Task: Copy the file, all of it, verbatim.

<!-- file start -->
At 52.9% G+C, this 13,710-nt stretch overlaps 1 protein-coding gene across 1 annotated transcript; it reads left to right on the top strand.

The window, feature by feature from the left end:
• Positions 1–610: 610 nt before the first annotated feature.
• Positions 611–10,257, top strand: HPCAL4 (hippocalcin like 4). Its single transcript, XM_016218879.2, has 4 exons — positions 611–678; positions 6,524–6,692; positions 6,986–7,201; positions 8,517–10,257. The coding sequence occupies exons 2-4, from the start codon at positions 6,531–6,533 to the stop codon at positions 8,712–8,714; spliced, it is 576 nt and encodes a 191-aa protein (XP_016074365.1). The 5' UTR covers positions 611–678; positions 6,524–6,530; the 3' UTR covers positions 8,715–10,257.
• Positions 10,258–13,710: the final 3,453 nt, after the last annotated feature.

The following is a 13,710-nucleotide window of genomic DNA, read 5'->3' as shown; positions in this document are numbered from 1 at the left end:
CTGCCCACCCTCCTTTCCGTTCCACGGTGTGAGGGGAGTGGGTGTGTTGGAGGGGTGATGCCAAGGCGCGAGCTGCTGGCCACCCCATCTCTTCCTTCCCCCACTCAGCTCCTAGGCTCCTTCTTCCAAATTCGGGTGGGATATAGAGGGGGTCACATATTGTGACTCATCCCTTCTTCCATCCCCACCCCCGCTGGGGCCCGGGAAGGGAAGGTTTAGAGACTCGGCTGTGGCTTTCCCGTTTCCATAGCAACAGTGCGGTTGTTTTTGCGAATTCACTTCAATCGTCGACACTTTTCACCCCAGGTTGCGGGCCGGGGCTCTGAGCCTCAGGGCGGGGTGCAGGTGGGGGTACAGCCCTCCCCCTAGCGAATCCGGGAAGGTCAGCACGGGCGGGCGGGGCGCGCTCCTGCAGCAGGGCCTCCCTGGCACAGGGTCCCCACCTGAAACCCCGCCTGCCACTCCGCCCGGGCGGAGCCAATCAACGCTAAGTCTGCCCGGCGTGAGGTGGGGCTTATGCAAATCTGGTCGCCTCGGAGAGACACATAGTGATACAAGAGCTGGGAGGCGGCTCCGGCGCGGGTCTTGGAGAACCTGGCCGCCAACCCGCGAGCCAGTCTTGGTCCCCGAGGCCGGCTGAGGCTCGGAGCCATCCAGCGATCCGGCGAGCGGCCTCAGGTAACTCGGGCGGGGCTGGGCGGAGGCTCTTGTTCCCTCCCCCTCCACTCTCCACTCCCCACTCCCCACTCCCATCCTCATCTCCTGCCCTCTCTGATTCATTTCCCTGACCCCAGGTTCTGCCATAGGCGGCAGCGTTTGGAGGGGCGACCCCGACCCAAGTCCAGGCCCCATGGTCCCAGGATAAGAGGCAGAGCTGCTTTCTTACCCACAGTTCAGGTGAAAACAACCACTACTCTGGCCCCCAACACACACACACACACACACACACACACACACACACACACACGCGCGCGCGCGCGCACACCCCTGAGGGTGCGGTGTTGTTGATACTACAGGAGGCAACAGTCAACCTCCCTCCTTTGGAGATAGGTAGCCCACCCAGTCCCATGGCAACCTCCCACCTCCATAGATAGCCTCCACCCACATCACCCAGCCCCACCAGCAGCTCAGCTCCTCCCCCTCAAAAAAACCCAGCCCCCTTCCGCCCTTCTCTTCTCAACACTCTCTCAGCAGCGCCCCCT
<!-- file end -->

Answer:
At 52.9% G+C, this 13,710-nt stretch overlaps 1 protein-coding gene across 1 annotated transcript; it reads left to right on the top strand.

The window, feature by feature from the left end:
• Positions 1–610: 610 nt before the first annotated feature.
• Positions 611–10,257, top strand: HPCAL4 (hippocalcin like 4). Its single transcript, XM_016218879.2, has 4 exons — positions 611–678; positions 6,524–6,692; positions 6,986–7,201; positions 8,517–10,257. The coding sequence occupies exons 2-4, from the start codon at positions 6,531–6,533 to the stop codon at positions 8,712–8,714; spliced, it is 576 nt and encodes a 191-aa protein (XP_016074365.1). The 5' UTR covers positions 611–678; positions 6,524–6,530; the 3' UTR covers positions 8,715–10,257.
• Positions 10,258–13,710: the final 3,453 nt, after the last annotated feature.

The following is a 13,710-nucleotide window of genomic DNA, read 5'->3' as shown; positions in this document are numbered from 1 at the left end:
CTGCCCACCCTCCTTTCCGTTCCACGGTGTGAGGGGAGTGGGTGTGTTGGAGGGGTGATGCCAAGGCGCGAGCTGCTGGCCACCCCATCTCTTCCTTCCCCCACTCAGCTCCTAGGCTCCTTCTTCCAAATTCGGGTGGGATATAGAGGGGGTCACATATTGTGACTCATCCCTTCTTCCATCCCCACCCCCGCTGGGGCCCGGGAAGGGAAGGTTTAGAGACTCGGCTGTGGCTTTCCCGTTTCCATAGCAACAGTGCGGTTGTTTTTGCGAATTCACTTCAATCGTCGACACTTTTCACCCCAGGTTGCGGGCCGGGGCTCTGAGCCTCAGGGCGGGGTGCAGGTGGGGGTACAGCCCTCCCCCTAGCGAATCCGGGAAGGTCAGCACGGGCGGGCGGGGCGCGCTCCTGCAGCAGGGCCTCCCTGGCACAGGGTCCCCACCTGAAACCCCGCCTGCCACTCCGCCCGGGCGGAGCCAATCAACGCTAAGTCTGCCCGGCGTGAGGTGGGGCTTATGCAAATCTGGTCGCCTCGGAGAGACACATAGTGATACAAGAGCTGGGAGGCGGCTCCGGCGCGGGTCTTGGAGAACCTGGCCGCCAACCCGCGAGCCAGTCTTGGTCCCCGAGGCCGGCTGAGGCTCGGAGCCATCCAGCGATCCGGCGAGCGGCCTCAGGTAACTCGGGCGGGGCTGGGCGGAGGCTCTTGTTCCCTCCCCCTCCACTCTCCACTCCCCACTCCCCACTCCCATCCTCATCTCCTGCCCTCTCTGATTCATTTCCCTGACCCCAGGTTCTGCCATAGGCGGCAGCGTTTGGAGGGGCGACCCCGACCCAAGTCCAGGCCCCATGGTCCCAGGATAAGAGGCAGAGCTGCTTTCTTACCCACAGTTCAGGTGAAAACAACCACTACTCTGGCCCCCAACACACACACACACACACACACACACACACACACACACACACGCGCGCGCGCGCGCACACCCCTGAGGGTGCGGTGTTGTTGATACTACAGGAGGCAACAGTCAACCTCCCTCCTTTGGAGATAGGTAGCCCACCCAGTCCCATGGCAACCTCCCACCTCCATAGATAGCCTCCACCCACATCACCCAGCCCCACCAGCAGCTCAGCTCCTCCCCCTCAAAAAAACCCAGCCCCCTTCCGCCCTTCTCTTCTCAACACTCTCTCAGCAGCGCCCCCT